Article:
There’s a fine line between too much and not enough sun. Too much UV radiation from the sun can give you skin cancer, but then solar rays are the best natural source of vitamin D. So, how much sun is safe?
Vitamin D is not like any other vitamin –it behaves more like a hormone.Vitamin D is produced in the body, but it’s almost impossible to get an adequate amount solely from food sources, such as oily fish (e.g. sardines, herrings, mackerel) and egg yolks. The best source of vitamin D is through sufficient exposure to sunlight.
Vitamin D deficiency usually doesn’t result in obvious symptoms, but without it we wouldn’t be able to absorb enough calcium from food to make our bones strong and sturdy. This puts us at higher risk of osteoporosis.
Much research is being done on vitamin D and what insufficient levels means for our health. The more that is researched, the more is found, with some studies even suggesting that a vitamin D deficiencycan lead tosome serious health conditions, such as:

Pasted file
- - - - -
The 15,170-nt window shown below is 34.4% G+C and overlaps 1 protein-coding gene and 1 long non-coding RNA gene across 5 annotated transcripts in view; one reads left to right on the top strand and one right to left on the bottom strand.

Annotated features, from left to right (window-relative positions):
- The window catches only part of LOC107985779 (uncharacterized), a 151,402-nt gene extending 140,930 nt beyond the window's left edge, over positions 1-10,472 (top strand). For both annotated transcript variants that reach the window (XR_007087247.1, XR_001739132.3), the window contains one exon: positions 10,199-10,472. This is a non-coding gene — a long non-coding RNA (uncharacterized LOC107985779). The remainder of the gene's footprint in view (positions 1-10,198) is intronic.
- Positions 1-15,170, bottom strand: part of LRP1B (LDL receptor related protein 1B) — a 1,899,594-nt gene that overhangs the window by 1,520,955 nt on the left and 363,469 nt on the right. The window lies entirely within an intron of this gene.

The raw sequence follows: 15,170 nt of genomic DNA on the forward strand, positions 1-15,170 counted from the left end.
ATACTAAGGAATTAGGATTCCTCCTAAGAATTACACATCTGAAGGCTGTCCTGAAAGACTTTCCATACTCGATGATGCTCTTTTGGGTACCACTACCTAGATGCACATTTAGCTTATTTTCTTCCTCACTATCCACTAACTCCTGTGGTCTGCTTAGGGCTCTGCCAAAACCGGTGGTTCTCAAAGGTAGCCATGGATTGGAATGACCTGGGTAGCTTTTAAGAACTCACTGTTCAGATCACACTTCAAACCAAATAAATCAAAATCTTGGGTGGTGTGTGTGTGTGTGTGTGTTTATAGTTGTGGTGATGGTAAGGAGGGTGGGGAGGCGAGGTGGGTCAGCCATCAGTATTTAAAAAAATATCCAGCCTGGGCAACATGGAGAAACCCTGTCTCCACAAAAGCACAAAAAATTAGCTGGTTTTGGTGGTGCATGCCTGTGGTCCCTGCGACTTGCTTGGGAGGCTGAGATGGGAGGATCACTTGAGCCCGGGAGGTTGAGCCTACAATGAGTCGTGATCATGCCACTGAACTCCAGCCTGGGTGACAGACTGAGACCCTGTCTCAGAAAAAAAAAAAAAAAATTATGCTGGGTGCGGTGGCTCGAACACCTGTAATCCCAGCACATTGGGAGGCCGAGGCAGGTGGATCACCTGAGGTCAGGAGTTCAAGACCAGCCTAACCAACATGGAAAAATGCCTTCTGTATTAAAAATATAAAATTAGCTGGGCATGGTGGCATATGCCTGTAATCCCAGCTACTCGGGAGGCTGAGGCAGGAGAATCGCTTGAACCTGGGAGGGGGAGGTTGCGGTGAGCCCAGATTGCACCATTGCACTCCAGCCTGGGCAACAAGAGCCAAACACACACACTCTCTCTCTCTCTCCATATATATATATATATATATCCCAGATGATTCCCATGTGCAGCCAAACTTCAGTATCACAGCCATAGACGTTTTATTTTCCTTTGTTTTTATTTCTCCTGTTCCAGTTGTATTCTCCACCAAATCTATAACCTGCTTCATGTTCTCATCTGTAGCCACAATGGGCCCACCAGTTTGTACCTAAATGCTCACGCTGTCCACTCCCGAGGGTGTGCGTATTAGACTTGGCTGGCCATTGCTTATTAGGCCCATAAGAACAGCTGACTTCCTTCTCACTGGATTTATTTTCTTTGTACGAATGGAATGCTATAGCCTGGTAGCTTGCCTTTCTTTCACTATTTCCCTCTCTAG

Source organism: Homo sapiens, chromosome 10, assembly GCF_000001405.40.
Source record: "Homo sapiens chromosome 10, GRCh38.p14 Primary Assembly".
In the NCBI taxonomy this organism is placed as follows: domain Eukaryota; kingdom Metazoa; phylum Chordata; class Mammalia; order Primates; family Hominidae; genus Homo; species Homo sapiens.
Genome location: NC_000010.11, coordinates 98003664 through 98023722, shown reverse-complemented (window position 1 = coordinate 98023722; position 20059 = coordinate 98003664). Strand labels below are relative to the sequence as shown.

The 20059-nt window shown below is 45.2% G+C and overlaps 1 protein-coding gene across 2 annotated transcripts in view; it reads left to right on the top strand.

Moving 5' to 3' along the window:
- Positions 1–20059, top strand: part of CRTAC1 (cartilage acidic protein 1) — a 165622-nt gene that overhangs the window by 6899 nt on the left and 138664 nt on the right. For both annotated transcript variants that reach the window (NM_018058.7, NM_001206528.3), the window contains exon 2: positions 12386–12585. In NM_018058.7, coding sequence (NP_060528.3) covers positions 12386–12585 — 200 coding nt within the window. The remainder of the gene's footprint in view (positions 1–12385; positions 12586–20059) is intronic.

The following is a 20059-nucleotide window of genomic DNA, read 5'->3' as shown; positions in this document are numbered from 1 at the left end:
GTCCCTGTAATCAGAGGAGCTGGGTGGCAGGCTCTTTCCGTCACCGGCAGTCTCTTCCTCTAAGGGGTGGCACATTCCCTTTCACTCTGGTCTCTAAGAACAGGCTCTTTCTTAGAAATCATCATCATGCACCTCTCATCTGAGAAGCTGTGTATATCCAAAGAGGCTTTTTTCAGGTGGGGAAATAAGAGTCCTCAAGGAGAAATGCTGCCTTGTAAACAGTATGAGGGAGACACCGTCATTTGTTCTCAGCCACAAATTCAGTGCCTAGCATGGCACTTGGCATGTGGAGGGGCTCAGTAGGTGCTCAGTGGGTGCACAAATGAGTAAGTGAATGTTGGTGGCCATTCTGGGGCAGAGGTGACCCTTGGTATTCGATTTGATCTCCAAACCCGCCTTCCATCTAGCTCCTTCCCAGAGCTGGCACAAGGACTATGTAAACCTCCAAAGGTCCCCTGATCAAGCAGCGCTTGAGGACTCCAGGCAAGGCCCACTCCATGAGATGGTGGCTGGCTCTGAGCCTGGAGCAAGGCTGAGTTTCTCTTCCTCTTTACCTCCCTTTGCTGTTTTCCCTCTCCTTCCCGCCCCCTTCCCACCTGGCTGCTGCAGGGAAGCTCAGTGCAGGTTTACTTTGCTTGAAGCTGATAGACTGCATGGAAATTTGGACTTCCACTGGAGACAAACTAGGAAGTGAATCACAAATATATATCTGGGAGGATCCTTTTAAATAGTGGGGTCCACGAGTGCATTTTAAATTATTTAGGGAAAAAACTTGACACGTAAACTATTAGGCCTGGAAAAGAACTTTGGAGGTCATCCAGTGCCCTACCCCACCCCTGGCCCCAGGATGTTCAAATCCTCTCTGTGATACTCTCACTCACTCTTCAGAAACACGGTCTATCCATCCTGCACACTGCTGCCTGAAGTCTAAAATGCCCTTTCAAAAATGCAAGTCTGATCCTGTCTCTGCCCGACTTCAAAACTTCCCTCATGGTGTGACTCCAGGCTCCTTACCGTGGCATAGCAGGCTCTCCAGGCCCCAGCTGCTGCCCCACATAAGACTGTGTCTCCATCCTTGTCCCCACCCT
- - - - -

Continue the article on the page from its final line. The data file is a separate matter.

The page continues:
- heart disease
- autoimmune disease (e.g. rheumatoid arthritis, type 1 diabetes)
- some cancers (e.g. breast, bowel, prostate cancers).
That’s why we need to balance the risk of skin cancer caused by too much sun exposure with maintaining vitamin D levels.
Those who are at risk of vitamin D deficiency include:
- people with naturally dark skin – they need more sun exposure compared to fair-skinned individuals
- those who spend most of their time indoors during daylight hours (e.g. because of a chronic illness or disability, or because of working conditions)
- older people, particularly those in residential homes.
To find out how much sun you need to make enough vitamin D without increasing your risk of skin cancer, visit Cancer Council Australia